I saw the tsunami impact on my city of Meulaboh (Aceh).

The city was hit by a tsunami in 2004. 80 per cent of the infrastructure was destroyed. I saw lots of people who lost their family and their loved ones.

I am working as a lecturer at the Teuku Umar University in Meulaboh, West Aceh, Indonesia.

Along with my students and my colleagues, we established the Moringa project.

We help youth and students to become entrepreneurs through the Moringa project.

With this project we have already helped one hundred students and young people to become millennial farmers and to create their tea product from the Moringa tree.

Southern Cross University has expanded my understanding on how I can work together with stakeholders, it changed my mind to be more positive and I hope the Moringa project will benefit the society and help youth and students to establish their start-up business for the future.

Aceh is the westernmost province of Indonesia. Located in the north of Sumatra island, it is home to about 500,000 people, 80 per cent of them belonging to the indigenous Acehnese ethnic group.

The Aceh Province is also known because it was the closest point of land to the epicentre of the devastating tsunami in 2004. That catastrophe was a turning point for Said Achmad Kabiru Rafiie, who has been awarded the International Alumnus of the Year 2022 thanks to his Moringa project.

“Meulaboh, my hometown, was badly affected by the tsunami in 2004. I was an undergraduate student when the disaster happened. I know and saw everything because I was just there. That’s the main reason why I decided to come back to the place where I was born, to try and help my people out,” said Said.

Said is currently the Head of the Entrepreneurship Centre at Teuku Umar University. Along with his students and a colleague, he launched the Moringa project in 2021. Through this initiative, young people are turning into entrepreneurs using moringa, a local tree with multiple health benefits – it is often called ‘the miracle tree.’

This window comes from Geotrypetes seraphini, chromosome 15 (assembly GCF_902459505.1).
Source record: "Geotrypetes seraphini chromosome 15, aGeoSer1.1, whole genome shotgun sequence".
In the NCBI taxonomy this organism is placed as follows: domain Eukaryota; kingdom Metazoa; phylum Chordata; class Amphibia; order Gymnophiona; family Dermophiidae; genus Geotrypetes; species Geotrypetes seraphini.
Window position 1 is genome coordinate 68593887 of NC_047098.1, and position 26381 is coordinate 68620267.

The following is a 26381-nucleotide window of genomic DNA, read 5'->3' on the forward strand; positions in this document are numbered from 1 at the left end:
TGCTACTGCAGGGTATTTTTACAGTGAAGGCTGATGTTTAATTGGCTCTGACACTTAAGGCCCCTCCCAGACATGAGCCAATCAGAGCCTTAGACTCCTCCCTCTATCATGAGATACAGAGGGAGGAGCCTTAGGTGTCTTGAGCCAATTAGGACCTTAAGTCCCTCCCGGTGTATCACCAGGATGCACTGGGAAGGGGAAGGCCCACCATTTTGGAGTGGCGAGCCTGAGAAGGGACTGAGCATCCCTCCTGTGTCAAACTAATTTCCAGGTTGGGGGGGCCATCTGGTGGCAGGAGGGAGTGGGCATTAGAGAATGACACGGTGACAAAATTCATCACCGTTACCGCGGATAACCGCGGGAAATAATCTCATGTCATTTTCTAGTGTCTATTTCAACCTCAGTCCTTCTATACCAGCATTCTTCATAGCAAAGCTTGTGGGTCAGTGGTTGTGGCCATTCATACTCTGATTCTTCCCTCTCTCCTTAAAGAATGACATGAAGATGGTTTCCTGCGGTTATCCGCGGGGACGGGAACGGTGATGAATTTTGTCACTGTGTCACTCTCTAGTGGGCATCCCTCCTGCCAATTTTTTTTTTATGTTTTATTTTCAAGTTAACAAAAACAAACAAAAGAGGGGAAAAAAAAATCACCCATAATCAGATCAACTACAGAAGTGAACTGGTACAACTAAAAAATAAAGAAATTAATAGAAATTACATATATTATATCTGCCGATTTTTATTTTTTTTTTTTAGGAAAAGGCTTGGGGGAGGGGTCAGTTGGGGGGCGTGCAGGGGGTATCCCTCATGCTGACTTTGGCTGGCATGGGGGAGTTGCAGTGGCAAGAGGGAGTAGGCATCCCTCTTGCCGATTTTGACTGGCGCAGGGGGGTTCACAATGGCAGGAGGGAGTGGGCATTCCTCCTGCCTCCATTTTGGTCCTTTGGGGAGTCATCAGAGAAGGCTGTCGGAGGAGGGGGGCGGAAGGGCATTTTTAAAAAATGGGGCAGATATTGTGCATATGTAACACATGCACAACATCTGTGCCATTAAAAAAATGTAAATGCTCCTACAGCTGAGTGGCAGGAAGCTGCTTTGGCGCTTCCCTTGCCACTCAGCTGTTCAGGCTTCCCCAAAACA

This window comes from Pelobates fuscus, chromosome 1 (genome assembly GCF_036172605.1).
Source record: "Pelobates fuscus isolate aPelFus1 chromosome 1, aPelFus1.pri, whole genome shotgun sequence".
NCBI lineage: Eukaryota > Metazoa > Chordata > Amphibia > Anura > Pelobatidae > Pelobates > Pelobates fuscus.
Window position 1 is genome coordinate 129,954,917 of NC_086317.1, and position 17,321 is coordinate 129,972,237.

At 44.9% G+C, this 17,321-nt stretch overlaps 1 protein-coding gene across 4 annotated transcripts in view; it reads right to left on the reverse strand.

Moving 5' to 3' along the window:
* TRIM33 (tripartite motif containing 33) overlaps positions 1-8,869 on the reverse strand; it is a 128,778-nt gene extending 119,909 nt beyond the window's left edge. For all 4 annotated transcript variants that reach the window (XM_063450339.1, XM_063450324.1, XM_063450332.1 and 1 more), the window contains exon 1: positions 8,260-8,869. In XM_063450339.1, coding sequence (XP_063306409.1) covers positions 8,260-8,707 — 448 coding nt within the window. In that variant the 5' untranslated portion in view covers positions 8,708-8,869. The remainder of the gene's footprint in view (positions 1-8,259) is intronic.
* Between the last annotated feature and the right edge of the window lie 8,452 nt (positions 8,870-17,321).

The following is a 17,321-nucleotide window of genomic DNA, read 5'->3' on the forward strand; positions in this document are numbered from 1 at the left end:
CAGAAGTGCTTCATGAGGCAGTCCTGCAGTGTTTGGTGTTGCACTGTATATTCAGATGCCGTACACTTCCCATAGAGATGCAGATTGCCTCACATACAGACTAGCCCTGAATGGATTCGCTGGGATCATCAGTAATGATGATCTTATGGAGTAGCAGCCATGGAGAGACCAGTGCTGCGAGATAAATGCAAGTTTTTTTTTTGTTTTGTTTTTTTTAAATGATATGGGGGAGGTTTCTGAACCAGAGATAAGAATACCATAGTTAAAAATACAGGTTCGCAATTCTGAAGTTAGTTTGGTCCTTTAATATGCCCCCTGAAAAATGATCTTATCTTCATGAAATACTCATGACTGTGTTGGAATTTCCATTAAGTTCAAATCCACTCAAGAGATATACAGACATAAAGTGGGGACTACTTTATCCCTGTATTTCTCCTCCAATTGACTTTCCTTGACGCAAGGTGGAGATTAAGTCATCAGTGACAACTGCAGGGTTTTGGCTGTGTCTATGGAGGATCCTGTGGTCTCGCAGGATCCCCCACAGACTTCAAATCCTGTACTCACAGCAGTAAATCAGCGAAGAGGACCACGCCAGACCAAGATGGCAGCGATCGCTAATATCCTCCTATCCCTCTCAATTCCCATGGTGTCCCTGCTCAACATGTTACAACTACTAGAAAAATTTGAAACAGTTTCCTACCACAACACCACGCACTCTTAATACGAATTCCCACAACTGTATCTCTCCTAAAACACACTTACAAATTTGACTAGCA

“It was a team idea. The fact that we needed to do something to help the community was a recurrent topic at the Entrepreneurship Centre. We came up with the moringa idea. The first step was to figure out how to grow the moringa. Then we planted the trees and after that we came up with the moringa tea idea. In Indonesia we use moringa as a vegetable, for cooking, but not for tea, so the idea was quite innovative.”

So far, the Moringa project has helped about a hundred students and community members by successfully securing and cultivating a hectare of moringa. Due to its success, Said and his team are already looking to expand their efforts by securing ten hectares of land and building lasting partnerships with the private sector.

“Once the product was established, we looked for someone to lead the business part of the project and we engaged with a business association. At the moment, we are in the commercialising phase.”

Said’s relationship with Southern Cross University started back in 2013 when he studied an MBA at the Gold Coast campus.

“During my time in Australia, I gained valuable insights not only from the academic and knowledge perspective but also in terms of friendship, connections. Southern Cross has provided me with a very good experience and learning when it comes to making an impact in the community.”

Many things happened since 2013. After spending some time in Jakarta, Said returned to his origins, joined the local university and launched the Moringa project.

The project is the result of those learnings, and although there is still much to do, the roots of the miracle tree are already well attached to the ground.

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